Agency for Fundamental Rights Annual Report

August 13, 2013

The European Union Agency for Fundamental Rights (FRA) Annual Report has set out a stark picture of the challenges faced by Black and minority ethnic communities in Europe.

 

Its review of racism and ethnic discrimination finds that crimes motivated by racism, xenophobia and related intolerances, the mainstreaming of elements of extremist ideology in political and public discourse and ethnic discrimination in healthcare, education, employment and housing persist throughout the European Union (EU). Roma populations in particular continue to face discrimination, as evidence collected by FRA and other bodies demonstrates. EU Member States made efforts to develop comprehensive approaches to Roma integration. Nevertheless, more still needs to be done when it comes to securing sufficient funding for Roma inclusion and ensuring that it benefits targeted groups, putting robust and effective monitoring mechanisms in place, and fighting discrimination and segregation, the European Commission concluded in its assessment of National Roma Integration Strategies.

 

The main findings within the FRA annual report are:

  • A number of EU Member States address crimes motivated by racism, xenophobia and related intolerances, by redefining what constitutes such crimes, and changing and enhancing their data collection systems.

  • Increases in recorded crimes motivated by racism, xenophobia and related intolerances are observed in 11 EU Member States that publish data on these crimes, with decreases observed in another six Member States.

  • Elements of extremist ideology increasingly join mainstream political and public discourse in EU Member States.

  • Several EU Member States begin implementing policies at the national level to improve Roma integration, but the overall situation of Roma remains critical with respect to discrimination in healthcare, housing, education and employment.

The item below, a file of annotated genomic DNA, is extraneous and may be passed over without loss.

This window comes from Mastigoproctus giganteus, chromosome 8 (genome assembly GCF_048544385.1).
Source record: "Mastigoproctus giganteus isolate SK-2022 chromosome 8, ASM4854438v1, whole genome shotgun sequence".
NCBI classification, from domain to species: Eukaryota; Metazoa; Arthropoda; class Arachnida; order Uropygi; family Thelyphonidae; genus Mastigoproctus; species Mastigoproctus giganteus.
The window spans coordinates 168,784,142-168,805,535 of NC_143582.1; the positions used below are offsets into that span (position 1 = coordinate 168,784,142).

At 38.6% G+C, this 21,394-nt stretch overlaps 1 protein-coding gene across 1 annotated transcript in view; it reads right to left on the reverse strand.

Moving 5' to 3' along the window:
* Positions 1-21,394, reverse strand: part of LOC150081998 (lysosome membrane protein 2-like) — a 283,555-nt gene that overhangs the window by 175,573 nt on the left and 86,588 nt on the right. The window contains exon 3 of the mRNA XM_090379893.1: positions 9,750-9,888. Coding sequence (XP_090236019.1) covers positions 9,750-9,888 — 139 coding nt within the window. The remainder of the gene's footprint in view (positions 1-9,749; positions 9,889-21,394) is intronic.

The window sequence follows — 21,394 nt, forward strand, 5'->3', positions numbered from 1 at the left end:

• Members of ethnic minorities, migrants, refugees and irregular migrants continue to face discrimination and inequalities in healthcare, housing, education and employment across the EU, as exemplified by spatial segregation, discriminatory advertisements and differential treatment in access to services. 

  • A number of EU Member States take steps to enable the collection of data disaggregated by ethnicity, thereby allowing for better recording and identification of potentially discriminatory practices. 

 

The report also identifies that racist and xenophobic atti­tudes in EU Member States are becoming less associated with biological traits or ‘traditional’ supremacist considerations and are instead growing increasingly dominated by cultural considerations and intolerance of difference, as manifested, for example, in the expression of anti‑Roma, antisemitic, anti‑Muslim or anti‑migrant feelings.  In these cases, racist and xenophobic attitudes reflect perceptions that Roma, Jewish people, Muslims or migrants are incapable of, or unwilling to integrate into society and that they represent a threat to society.

 

The FRA report notes that “the mainstreaming of elements of extremist ideology in the public sphere is evidenced across EU Member States.” 

 

As CRER has highlighted in other articles, campaigns stereotyping the black community and crime and the current war of words between politicians about who is tougher on immigration are all in danger of damaging community relations, scapegoating immigrants and providing a veneer of acceptability for views normally consigned to the extreme right. 

 

The European Union Agency for Fundamental Rights (FRA) is one of the EU’s specialised agencies. These agencies are set up to provide expert advice to the institutions of the EU and the Member States on a range of issues. FRA helps to ensure that the fundamental rights of people living in the EU are protected.

 

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The European Union Agency for Fundamental Rights (FRA) is one of the EU’s specialised agencies. These agencies are set up to provide expert advice to the institutions of the EU and the Member States on a range of issues. FRA helps to ensure that the fundamental rights of people living in the EU are protected.

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